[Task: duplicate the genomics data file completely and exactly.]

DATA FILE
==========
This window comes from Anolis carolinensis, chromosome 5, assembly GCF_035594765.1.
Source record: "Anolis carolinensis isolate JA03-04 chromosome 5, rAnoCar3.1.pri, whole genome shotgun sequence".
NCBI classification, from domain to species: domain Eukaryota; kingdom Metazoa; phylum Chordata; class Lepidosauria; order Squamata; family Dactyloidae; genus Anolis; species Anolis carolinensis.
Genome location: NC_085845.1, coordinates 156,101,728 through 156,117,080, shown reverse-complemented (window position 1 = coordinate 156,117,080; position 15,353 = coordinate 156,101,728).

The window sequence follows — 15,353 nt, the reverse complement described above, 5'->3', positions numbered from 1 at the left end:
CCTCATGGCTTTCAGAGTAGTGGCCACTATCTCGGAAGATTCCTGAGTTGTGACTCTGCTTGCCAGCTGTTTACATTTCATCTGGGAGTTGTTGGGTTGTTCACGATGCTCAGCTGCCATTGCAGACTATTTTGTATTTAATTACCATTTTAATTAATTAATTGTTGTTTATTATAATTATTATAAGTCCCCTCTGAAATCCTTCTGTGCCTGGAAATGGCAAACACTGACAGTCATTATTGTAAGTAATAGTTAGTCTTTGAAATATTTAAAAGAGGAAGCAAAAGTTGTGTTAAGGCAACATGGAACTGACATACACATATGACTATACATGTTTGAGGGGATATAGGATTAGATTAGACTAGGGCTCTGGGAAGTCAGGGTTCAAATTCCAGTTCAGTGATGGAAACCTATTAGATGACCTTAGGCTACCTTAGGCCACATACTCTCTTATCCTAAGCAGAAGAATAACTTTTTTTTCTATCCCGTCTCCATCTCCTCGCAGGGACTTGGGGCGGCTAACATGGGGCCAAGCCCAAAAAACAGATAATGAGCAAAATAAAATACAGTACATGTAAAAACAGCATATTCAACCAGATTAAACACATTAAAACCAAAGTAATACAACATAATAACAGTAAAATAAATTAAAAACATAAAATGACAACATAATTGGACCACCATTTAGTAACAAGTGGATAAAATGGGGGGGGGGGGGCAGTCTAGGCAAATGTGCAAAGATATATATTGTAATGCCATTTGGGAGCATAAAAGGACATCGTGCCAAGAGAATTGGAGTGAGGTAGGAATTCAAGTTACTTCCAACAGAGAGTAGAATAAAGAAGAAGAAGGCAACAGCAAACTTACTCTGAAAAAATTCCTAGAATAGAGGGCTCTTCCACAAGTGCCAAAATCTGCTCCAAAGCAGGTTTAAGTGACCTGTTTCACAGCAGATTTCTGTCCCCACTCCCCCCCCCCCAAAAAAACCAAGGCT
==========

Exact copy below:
This window comes from Anolis carolinensis, chromosome 5, assembly GCF_035594765.1.
Source record: "Anolis carolinensis isolate JA03-04 chromosome 5, rAnoCar3.1.pri, whole genome shotgun sequence".
NCBI classification, from domain to species: domain Eukaryota; kingdom Metazoa; phylum Chordata; class Lepidosauria; order Squamata; family Dactyloidae; genus Anolis; species Anolis carolinensis.
Genome location: NC_085845.1, coordinates 156,101,728 through 156,117,080, shown reverse-complemented (window position 1 = coordinate 156,117,080; position 15,353 = coordinate 156,101,728).

The window sequence follows — 15,353 nt, the reverse complement described above, 5'->3', positions numbered from 1 at the left end:
CCTCATGGCTTTCAGAGTAGTGGCCACTATCTCGGAAGATTCCTGAGTTGTGACTCTGCTTGCCAGCTGTTTACATTTCATCTGGGAGTTGTTGGGTTGTTCACGATGCTCAGCTGCCATTGCAGACTATTTTGTATTTAATTACCATTTTAATTAATTAATTGTTGTTTATTATAATTATTATAAGTCCCCTCTGAAATCCTTCTGTGCCTGGAAATGGCAAACACTGACAGTCATTATTGTAAGTAATAGTTAGTCTTTGAAATATTTAAAAGAGGAAGCAAAAGTTGTGTTAAGGCAACATGGAACTGACATACACATATGACTATACATGTTTGAGGGGATATAGGATTAGATTAGACTAGGGCTCTGGGAAGTCAGGGTTCAAATTCCAGTTCAGTGATGGAAACCTATTAGATGACCTTAGGCTACCTTAGGCCACATACTCTCTTATCCTAAGCAGAAGAATAACTTTTTTTTCTATCCCGTCTCCATCTCCTCGCAGGGACTTGGGGCGGCTAACATGGGGCCAAGCCCAAAAAACAGATAATGAGCAAAATAAAATACAGTACATGTAAAAACAGCATATTCAACCAGATTAAACACATTAAAACCAAAGTAATACAACATAATAACAGTAAAATAAATTAAAAACATAAAATGACAACATAATTGGACCACCATTTAGTAACAAGTGGATAAAATGGGGGGGGGGGGGCAGTCTAGGCAAATGTGCAAAGATATATATTGTAATGCCATTTGGGAGCATAAAAGGACATCGTGCCAAGAGAATTGGAGTGAGGTAGGAATTCAAGTTACTTCCAACAGAGAGTAGAATAAAGAAGAAGAAGGCAACAGCAAACTTACTCTGAAAAAATTCCTAGAATAGAGGGCTCTTCCACAAGTGCCAAAATCTGCTCCAAAGCAGGTTTAAGTGACCTGTTTCACAGCAGATTTCTGTCCCCACTCCCCCCCCCCCAAAAAAACCAAGGCT